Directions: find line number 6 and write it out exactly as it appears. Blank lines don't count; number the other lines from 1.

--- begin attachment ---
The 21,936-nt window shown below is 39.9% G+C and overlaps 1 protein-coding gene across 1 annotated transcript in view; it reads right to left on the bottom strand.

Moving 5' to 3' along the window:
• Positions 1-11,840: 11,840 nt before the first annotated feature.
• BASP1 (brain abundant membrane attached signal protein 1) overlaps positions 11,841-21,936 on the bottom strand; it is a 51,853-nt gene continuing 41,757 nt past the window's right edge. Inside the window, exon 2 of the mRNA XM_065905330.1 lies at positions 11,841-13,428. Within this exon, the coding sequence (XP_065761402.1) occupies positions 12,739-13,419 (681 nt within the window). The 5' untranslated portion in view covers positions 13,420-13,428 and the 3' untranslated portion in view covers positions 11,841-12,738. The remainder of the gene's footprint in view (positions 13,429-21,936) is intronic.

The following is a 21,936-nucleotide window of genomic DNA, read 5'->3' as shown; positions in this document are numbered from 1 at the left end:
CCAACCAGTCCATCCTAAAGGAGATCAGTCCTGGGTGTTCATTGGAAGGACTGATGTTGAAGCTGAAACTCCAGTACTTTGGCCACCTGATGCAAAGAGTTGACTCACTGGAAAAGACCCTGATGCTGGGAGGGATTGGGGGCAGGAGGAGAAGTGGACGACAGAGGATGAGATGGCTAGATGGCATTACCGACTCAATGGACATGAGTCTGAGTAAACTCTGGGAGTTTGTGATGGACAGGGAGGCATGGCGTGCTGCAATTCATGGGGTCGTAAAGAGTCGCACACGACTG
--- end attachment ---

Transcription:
CCAACCAGTCCATCCTAAAGGAGATCAGTCCTGGGTGTTCATTGGAAGGACTGATGTTGAAGCTGAAACTCCAGTACTTTGGCCACCTGATGCAAAGAGTTGACTCACTGGAAAAGACCCTGATGCTGGGAGGGATTGGGGGCAGGAGGAGAAGTGGACGACAGAGGATGAGATGGCTAGATGGCATTACCGACTCAATGGACATGAGTCTGAGTAAACTCTGGGAGTTTGTGATGGACAGGGAGGCATGGCGTGCTGCAATTCATGGGGTCGTAAAGAGTCGCACACGACTG